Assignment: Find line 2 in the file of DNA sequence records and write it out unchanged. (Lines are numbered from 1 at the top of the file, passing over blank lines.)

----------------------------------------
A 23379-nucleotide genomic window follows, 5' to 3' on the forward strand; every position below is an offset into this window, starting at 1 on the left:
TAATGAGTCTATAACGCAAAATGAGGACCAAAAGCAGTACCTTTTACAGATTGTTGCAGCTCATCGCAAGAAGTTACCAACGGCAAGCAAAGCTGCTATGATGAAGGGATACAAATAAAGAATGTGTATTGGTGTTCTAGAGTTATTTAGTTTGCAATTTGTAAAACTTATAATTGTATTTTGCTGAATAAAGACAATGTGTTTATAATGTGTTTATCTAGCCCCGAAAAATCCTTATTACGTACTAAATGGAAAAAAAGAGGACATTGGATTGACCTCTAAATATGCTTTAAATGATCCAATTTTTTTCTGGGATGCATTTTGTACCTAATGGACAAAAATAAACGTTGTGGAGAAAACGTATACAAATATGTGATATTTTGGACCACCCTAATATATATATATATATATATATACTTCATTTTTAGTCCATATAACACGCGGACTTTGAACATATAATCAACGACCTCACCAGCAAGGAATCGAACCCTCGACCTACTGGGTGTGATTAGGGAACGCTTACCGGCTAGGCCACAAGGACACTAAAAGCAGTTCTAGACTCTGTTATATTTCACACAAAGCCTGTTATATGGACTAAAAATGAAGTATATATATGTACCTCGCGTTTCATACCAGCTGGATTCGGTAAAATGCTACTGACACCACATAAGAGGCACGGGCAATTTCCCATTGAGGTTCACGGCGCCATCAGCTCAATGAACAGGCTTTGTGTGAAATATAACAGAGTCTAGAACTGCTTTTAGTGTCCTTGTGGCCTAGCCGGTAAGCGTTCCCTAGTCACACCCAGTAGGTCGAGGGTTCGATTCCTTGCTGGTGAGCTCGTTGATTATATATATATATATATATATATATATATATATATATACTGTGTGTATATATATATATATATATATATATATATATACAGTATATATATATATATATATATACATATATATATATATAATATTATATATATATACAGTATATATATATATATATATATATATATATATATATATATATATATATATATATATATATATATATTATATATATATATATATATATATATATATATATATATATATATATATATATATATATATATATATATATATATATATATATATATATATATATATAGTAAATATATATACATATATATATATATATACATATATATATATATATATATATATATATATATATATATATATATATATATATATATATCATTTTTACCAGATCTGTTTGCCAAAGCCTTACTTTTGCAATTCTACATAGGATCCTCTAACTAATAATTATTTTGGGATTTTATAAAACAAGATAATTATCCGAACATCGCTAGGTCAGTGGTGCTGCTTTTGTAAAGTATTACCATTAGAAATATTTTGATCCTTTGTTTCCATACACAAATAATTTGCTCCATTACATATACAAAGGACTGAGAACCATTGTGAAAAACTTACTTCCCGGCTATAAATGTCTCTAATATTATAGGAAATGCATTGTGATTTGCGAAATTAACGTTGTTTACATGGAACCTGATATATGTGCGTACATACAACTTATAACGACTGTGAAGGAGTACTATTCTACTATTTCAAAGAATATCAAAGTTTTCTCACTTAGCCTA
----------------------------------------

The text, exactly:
TAATGAGTCTATAACGCAAAATGAGGACCAAAAGCAGTACCTTTTACAGATTGTTGCAGCTCATCGCAAGAAGTTACCAACGGCAAGCAAAGCTGCTATGATGAAGGGATACAAATAAAGAATGTGTATTGGTGTTCTAGAGTTATTTAGTTTGCAATTTGTAAAACTTATAATTGTATTTTGCTGAATAAAGACAATGTGTTTATAATGTGTTTATCTAGCCCCGAAAAATCCTTATTACGTACTAAATGGAAAAAAAGAGGACATTGGATTGACCTCTAAATATGCTTTAAATGATCCAATTTTTTTCTGGGATGCATTTTGTACCTAATGGACAAAAATAAACGTTGTGGAGAAAACGTATACAAATATGTGATATTTTGGACCACCCTAATATATATATATATATATATATACTTCATTTTTAGTCCATATAACACGCGGACTTTGAACATATAATCAACGACCTCACCAGCAAGGAATCGAACCCTCGACCTACTGGGTGTGATTAGGGAACGCTTACCGGCTAGGCCACAAGGACACTAAAAGCAGTTCTAGACTCTGTTATATTTCACACAAAGCCTGTTATATGGACTAAAAATGAAGTATATATATGTACCTCGCGTTTCATACCAGCTGGATTCGGTAAAATGCTACTGACACCACATAAGAGGCACGGGCAATTTCCCATTGAGGTTCACGGCGCCATCAGCTCAATGAACAGGCTTTGTGTGAAATATAACAGAGTCTAGAACTGCTTTTAGTGTCCTTGTGGCCTAGCCGGTAAGCGTTCCCTAGTCACACCCAGTAGGTCGAGGGTTCGATTCCTTGCTGGTGAGCTCGTTGATTATATATATATATATATATATATATATATATATATATACTGTGTGTATATATATATATATATATATATATATATATACAGTATATATATATATATATATATACATATATATATATATAATATTATATATATATACAGTATATATATATATATATATATATATATATATATATATATATATATATATATATATATATATATATTATATATATATATATATATATATATATATATATATATATATATATATATATATATATATATATATATATATATATATATATATATATATATATATAGTAAATATATATACATATATATATATATATACATATATATATATATATATATATATATATATATATATATATATATATATATATATATATCATTTTTACCAGATCTGTTTGCCAAAGCCTTACTTTTGCAATTCTACATAGGATCCTCTAACTAATAATTATTTTGGGATTTTATAAAACAAGATAATTATCCGAACATCGCTAGGTCAGTGGTGCTGCTTTTGTAAAGTATTACCATTAGAAATATTTTGATCCTTTGTTTCCATACACAAATAATTTGCTCCATTACATATACAAAGGACTGAGAACCATTGTGAAAAACTTACTTCCCGGCTATAAATGTCTCTAATATTATAGGAAATGCATTGTGATTTGCGAAATTAACGTTGTTTACATGGAACCTGATATATGTGCGTACATACAACTTATAACGACTGTGAAGGAGTACTATTCTACTATTTCAAAGAATATCAAAGTTTTCTCACTTAGCCTA